Will there be color on deciduous trees this fall?
Betting on this is more certain than playing the lottery. Deciduous trees always exhibit some fall color as leaves lose their green chlorophyll. The degree of color depends on many factors including environmental conditions during the growing season and as time approaches for dormancy.
Also, genetics of the particular tree are very important. Even under the best environmental conditions, tree leaves will only color to the extent that they are genetically capable of doing so.
Since fall is the best time for planting trees and shrubs, why not make a trip to a local plant nursery, arboretum or park in the next few weeks to select particular trees or cultivars of trees that exhibit good fall color. If you decide to plant some trees or shrubs this fall, here are a few helpful hints.
As I said, fall is the best time to transplant trees and shrubs in Kentucky. Broad-leafed evergreens and conifers do best when planted in early fall while deciduous trees will do well if transplanted a little later in mid-autumn.
For most trees, select a site that is well drained. If your site is not well drained, consult with your local nursery professional or county horticulture agent for a recommendation of trees that will tolerate poorly drained sites.
When digging the planting hole, remember that you want the hole to look more like a pie pan than a stew pot. Wide and shallow is preferred over narrow and deep.
The plant should be transplanted to grow at the same depth in the soil as it was growing in its container or the nursery. Making the hole wide will help break up compacted soil and allow the tree’s root system to more quickly become established.
A minimum width for the planting hole would be two to three times the diameter of the tree’s root ball, even wider is preferred if the soil is heavy or compacted.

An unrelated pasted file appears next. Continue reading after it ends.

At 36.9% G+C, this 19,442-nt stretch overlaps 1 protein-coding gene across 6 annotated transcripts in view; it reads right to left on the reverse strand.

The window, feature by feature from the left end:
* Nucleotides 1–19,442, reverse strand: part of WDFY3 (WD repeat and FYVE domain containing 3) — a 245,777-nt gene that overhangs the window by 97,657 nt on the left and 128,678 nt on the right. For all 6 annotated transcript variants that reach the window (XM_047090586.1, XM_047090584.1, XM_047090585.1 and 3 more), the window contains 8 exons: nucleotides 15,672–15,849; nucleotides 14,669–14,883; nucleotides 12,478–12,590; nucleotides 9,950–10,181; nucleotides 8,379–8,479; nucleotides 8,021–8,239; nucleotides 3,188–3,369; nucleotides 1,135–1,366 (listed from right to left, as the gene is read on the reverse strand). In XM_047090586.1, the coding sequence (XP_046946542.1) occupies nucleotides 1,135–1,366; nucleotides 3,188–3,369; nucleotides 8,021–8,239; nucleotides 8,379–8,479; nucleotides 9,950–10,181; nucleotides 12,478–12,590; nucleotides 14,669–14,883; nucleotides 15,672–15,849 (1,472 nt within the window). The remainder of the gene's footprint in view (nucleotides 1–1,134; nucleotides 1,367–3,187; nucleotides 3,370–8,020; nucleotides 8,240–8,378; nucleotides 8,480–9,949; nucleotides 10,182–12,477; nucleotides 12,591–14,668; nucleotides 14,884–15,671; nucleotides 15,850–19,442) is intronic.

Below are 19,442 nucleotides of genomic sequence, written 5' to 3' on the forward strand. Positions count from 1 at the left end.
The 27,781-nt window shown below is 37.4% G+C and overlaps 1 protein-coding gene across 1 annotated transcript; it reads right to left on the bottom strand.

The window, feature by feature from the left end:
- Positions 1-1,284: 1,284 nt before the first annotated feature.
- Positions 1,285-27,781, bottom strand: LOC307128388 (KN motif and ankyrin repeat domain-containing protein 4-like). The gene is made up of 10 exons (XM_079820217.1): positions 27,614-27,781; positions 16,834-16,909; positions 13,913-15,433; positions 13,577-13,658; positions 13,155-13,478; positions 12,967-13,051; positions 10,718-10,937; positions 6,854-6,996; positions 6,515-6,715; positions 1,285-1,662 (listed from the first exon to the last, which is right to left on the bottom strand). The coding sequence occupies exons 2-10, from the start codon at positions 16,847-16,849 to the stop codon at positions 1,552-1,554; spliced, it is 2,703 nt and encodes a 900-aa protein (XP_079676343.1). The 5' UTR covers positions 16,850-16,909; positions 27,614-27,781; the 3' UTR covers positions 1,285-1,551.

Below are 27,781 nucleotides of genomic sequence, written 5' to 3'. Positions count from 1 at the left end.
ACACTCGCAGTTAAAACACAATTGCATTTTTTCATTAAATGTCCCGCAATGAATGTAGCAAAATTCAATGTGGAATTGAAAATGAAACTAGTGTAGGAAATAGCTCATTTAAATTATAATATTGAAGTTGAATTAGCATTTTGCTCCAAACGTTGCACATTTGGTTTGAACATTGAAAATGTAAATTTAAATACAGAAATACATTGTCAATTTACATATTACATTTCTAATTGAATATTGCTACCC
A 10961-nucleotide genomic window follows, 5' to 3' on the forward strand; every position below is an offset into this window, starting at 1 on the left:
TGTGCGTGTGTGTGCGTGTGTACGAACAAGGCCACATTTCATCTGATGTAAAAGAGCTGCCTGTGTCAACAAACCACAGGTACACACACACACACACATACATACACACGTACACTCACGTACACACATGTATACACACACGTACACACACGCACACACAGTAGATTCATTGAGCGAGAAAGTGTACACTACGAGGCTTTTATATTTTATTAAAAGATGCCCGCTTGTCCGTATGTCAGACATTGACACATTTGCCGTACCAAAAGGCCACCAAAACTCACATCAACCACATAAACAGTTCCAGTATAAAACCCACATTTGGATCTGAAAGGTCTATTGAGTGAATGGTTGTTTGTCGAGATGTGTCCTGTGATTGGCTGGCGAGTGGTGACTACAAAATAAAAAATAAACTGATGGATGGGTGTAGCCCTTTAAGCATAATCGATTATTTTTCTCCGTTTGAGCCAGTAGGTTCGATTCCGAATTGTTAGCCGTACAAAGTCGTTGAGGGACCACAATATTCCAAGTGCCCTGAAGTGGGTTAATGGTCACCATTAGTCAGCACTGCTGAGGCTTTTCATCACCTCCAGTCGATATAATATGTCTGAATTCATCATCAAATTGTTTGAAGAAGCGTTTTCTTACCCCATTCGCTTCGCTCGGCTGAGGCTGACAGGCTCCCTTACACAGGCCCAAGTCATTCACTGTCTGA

Back fill the hole with the same material removed from the hole. If higher quality soil or a peat/soil mixture is used for filling the hole, the tree’s roots may become concentrated in this area and not expand out into the surrounding soil. Such a plant will be less drought tolerant and may be prone to blow over during heavy wind.
Speaking of wind, staking of young trees is generally not recommended. Research has shown that movement of the tree’s trunk after planting will stimulate more root growth than if the trunk is immobilized by staking and tying.
Apply two to three inches of mulch after planting, but keep the mulch pulled away a few inches from the base of the tree. The finished application of mulch should be in the shape of a bowl instead of a volcano.
Even a few inches of mulch covering the base of a tree can encourage disease or insect problems by keeping the trunk too wet.
Keep newly planted trees well watered until the ground freezes, and water again as the ground is allowed to thaw. Remember to water deeply and slowly by soaking the soil in the area of the tree’s root ball.
No fertilizer should be applied during the first year of growth.
By following these tips, your new tree should get a good start and you should enjoy beautiful fall colors for many years to come.
For more information about trees, log on to http://www.treesaregood.com/. For printed material, or questions about tree care and maintenance, contact Franklin County Extension at 502-695-9035 by phone or email Kim.Cowherd@uky.edu.